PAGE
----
The tasks of helping children, especially boys, establish a strong reading habit is a perennial challenge for parents and teachers.  This task has been made more difficult as electronics occupy more space in our daily lives.  As a bookseller and the father of three boys, I am often asked by parents and educators which books are “best for boys”.
I appreciate that parents and educators want to spur an interest in reading through providing books that appear to be popular among boys.  However, encouraging boys to read requires a more comprehensive set of actions than simply providing popular books.
Below are some techniques I have used and observed regarding the task of turning a modern boy into a reader.  This is not an exhaustive list.  Just one with which I have found success.
1. Listen
What do you like to read, historical fiction, True Crime, motivational or some other topic?  If you love to read about sports history, you would not react well if someone were to demand that you read How to Win Friends and Influence People by Dale Carnegie.
Before you place a book in the hands of a boy, you need to listen to what he is interested in.  Pay attention to what he talks about and what hobbies he enjoys.  As you pay attention to his interest, you will learn about what kind of reading material he’ll go for.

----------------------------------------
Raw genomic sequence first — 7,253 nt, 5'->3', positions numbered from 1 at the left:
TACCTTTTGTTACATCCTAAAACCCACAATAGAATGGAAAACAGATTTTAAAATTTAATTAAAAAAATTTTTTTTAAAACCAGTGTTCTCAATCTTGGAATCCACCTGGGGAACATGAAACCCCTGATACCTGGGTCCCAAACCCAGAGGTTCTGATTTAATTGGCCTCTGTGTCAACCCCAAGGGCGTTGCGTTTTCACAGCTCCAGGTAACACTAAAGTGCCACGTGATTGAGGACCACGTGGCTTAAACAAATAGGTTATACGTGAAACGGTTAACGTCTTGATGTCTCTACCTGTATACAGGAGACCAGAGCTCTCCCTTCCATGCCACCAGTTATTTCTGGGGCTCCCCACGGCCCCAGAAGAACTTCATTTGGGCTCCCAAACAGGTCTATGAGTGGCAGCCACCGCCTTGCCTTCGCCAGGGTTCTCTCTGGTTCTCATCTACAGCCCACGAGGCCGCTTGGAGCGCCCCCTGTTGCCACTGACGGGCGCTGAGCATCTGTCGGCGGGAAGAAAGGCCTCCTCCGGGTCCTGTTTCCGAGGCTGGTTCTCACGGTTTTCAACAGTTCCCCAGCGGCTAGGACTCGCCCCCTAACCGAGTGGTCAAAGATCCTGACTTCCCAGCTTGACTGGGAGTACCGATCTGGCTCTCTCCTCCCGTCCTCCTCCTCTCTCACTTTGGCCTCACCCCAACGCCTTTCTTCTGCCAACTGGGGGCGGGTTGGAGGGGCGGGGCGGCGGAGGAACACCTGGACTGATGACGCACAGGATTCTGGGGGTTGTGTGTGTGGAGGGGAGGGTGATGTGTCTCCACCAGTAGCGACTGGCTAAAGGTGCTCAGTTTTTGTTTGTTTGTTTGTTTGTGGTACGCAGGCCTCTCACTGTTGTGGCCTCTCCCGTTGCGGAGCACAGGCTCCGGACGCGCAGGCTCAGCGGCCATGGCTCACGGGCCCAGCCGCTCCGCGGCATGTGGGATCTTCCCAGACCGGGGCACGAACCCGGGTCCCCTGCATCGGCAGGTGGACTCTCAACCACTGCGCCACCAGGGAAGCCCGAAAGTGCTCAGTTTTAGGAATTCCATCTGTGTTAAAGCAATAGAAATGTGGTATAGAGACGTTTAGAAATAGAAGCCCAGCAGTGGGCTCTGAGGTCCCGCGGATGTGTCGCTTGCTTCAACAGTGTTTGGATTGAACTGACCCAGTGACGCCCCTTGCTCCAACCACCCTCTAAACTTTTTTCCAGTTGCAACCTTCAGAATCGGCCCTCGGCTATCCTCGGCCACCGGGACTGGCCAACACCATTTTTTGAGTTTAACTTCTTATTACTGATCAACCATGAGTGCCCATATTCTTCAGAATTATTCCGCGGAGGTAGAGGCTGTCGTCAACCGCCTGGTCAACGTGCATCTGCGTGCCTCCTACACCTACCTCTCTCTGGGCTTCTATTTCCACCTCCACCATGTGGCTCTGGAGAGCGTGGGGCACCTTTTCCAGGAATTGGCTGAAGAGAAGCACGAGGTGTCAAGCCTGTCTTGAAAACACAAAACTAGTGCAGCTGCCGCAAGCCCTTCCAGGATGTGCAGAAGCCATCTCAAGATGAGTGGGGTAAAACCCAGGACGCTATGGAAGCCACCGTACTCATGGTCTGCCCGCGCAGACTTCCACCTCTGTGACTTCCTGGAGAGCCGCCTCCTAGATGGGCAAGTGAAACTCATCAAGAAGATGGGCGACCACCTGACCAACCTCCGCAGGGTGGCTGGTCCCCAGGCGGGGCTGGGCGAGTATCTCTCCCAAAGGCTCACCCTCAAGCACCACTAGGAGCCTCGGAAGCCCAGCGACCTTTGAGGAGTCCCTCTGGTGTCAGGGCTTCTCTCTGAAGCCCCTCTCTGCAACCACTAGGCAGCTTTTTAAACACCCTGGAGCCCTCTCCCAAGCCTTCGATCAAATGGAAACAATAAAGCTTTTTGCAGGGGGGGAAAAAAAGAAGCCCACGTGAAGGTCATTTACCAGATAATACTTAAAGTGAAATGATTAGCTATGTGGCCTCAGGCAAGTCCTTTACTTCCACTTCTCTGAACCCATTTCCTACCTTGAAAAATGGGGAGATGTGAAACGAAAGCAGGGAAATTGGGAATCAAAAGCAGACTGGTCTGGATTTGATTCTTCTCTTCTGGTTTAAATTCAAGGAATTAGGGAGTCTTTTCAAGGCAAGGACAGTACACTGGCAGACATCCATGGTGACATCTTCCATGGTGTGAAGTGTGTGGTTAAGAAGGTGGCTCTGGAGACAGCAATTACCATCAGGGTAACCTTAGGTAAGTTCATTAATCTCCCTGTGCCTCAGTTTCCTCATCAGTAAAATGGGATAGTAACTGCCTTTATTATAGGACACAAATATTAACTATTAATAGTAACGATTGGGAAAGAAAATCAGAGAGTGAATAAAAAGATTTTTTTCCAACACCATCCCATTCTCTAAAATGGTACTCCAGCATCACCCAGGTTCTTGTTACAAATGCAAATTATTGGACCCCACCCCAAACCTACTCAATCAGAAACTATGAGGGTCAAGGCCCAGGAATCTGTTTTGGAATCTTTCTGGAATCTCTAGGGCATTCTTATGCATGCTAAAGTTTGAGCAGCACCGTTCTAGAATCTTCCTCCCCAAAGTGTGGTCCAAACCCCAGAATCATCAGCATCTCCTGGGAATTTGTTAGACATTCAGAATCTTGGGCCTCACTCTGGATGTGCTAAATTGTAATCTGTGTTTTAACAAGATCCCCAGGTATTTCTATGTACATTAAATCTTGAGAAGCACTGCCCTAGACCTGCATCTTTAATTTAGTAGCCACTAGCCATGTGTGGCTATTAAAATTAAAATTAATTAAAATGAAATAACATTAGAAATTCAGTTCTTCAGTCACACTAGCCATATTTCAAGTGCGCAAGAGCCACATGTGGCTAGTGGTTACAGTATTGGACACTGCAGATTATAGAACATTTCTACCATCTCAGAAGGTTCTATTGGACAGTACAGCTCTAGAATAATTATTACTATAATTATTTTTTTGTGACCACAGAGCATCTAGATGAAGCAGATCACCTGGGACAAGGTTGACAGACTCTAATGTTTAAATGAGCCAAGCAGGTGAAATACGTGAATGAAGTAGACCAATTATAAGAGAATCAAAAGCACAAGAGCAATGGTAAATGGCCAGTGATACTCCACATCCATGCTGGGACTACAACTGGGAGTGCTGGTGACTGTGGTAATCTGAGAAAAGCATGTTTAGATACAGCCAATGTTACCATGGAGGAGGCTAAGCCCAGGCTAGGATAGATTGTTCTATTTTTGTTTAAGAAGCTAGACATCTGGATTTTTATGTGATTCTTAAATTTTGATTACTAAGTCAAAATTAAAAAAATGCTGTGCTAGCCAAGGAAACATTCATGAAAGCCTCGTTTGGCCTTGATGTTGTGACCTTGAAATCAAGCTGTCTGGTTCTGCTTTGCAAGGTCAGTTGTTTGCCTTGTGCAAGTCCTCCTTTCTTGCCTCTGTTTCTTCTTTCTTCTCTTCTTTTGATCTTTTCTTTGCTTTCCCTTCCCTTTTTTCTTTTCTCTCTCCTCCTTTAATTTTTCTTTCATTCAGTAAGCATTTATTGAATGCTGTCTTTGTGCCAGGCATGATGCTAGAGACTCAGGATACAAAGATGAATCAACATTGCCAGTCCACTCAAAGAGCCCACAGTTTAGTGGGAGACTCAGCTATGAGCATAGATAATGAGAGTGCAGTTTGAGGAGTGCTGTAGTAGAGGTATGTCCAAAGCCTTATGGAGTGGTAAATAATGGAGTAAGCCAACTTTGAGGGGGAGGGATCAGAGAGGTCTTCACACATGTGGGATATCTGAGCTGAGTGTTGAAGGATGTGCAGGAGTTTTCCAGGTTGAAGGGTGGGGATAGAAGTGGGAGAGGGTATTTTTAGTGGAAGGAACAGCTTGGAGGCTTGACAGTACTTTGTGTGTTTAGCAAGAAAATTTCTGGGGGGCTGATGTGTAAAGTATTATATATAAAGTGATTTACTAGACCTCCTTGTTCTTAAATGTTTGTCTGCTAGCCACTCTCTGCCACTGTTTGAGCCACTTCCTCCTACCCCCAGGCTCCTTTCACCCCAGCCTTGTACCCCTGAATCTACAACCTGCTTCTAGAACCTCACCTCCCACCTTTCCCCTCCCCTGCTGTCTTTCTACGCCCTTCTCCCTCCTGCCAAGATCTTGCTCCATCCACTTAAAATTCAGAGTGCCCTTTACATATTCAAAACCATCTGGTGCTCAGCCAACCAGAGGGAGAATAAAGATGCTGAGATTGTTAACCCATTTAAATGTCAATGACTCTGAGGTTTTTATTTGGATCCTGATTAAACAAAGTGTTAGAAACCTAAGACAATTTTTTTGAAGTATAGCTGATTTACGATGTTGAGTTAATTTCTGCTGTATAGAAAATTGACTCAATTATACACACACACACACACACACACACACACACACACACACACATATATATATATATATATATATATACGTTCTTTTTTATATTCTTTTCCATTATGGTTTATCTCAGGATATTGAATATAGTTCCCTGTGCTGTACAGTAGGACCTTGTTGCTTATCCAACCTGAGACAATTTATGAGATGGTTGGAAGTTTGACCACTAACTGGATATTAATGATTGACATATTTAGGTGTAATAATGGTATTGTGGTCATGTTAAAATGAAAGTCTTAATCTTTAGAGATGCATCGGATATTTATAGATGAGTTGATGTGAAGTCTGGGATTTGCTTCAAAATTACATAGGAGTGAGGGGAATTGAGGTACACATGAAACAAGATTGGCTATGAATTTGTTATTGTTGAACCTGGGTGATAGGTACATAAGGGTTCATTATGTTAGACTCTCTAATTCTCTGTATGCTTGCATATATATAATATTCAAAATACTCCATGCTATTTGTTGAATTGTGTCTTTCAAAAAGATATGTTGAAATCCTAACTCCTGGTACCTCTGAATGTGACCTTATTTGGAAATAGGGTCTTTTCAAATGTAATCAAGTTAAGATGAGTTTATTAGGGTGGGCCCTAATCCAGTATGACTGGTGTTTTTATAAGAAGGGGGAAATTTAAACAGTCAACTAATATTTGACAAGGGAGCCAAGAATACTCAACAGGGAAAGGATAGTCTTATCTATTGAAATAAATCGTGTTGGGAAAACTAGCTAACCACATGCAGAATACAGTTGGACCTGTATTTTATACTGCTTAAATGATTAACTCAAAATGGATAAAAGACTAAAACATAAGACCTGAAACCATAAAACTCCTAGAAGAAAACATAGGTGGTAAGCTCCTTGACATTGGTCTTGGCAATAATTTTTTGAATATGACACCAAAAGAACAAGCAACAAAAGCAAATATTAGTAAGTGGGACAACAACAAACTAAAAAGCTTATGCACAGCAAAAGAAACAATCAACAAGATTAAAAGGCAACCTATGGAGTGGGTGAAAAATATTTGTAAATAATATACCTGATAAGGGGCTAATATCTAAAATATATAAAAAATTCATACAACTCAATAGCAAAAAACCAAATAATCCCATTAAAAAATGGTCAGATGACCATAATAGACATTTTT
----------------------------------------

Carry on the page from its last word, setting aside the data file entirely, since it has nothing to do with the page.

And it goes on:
If you want to take this a step farther, go to a bookstore and see where he ends up.  It might be in the car section, sports or another topic area that you may not have considered.  If you take the time to listen and present books along his interests or better yet, allow him to select his own books, chances are he’ll be much more willing to read.
When you acknowledge his interests and preferences, he will feel validated and want to demonstrate his knowledge on the chosen subject through reading.
2. Schedule time for reading
If you want to get something done, you need to make time for it.  Schedule a little time each day that is dedicated to reading and nothing else.  In our house, the 30 minutes before bed is set aside for reading.  Our boys use the time to unwind from the day and it is now an indispensable part of our evening routine.  
It may be difficult to start a regular schedule.  But, it will be worth the effort once a habit is established.  A good corollary to scheduling reading time is also making a schedule for electronics.  Having a balanced approach with both electronics and books will help the entire household.